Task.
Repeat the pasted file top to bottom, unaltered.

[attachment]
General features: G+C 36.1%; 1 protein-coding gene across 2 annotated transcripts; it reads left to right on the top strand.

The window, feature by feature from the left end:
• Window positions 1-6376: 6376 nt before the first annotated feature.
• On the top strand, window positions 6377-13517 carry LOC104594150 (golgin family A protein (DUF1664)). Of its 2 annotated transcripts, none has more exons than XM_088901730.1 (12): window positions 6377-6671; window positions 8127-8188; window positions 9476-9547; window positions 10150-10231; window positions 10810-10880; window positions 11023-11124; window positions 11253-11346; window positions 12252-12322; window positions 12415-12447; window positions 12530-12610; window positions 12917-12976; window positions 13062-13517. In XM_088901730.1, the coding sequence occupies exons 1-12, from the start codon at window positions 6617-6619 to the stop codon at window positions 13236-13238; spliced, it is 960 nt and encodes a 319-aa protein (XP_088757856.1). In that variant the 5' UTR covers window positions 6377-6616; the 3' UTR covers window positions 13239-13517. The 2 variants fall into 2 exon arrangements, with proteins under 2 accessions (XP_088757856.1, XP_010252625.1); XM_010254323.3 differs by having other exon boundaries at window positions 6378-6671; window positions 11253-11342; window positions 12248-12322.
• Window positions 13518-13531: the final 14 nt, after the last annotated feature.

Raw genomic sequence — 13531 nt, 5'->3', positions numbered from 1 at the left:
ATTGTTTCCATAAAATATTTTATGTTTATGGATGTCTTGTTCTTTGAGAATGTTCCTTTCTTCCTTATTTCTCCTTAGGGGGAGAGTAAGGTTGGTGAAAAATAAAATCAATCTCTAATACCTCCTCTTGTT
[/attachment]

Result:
General features: G+C 36.1%; 1 protein-coding gene across 2 annotated transcripts; it reads left to right on the top strand.

The window, feature by feature from the left end:
• Window positions 1-6376: 6376 nt before the first annotated feature.
• On the top strand, window positions 6377-13517 carry LOC104594150 (golgin family A protein (DUF1664)). Of its 2 annotated transcripts, none has more exons than XM_088901730.1 (12): window positions 6377-6671; window positions 8127-8188; window positions 9476-9547; window positions 10150-10231; window positions 10810-10880; window positions 11023-11124; window positions 11253-11346; window positions 12252-12322; window positions 12415-12447; window positions 12530-12610; window positions 12917-12976; window positions 13062-13517. In XM_088901730.1, the coding sequence occupies exons 1-12, from the start codon at window positions 6617-6619 to the stop codon at window positions 13236-13238; spliced, it is 960 nt and encodes a 319-aa protein (XP_088757856.1). In that variant the 5' UTR covers window positions 6377-6616; the 3' UTR covers window positions 13239-13517. The 2 variants fall into 2 exon arrangements, with proteins under 2 accessions (XP_088757856.1, XP_010252625.1); XM_010254323.3 differs by having other exon boundaries at window positions 6378-6671; window positions 11253-11342; window positions 12248-12322.
• Window positions 13518-13531: the final 14 nt, after the last annotated feature.

Raw genomic sequence — 13531 nt, 5'->3', positions numbered from 1 at the left:
ATTGTTTCCATAAAATATTTTATGTTTATGGATGTCTTGTTCTTTGAGAATGTTCCTTTCTTCCTTATTTCTCCTTAGGGGGAGAGTAAGGTTGGTGAAAAATAAAATCAATCTCTAATACCTCCTCTTGTT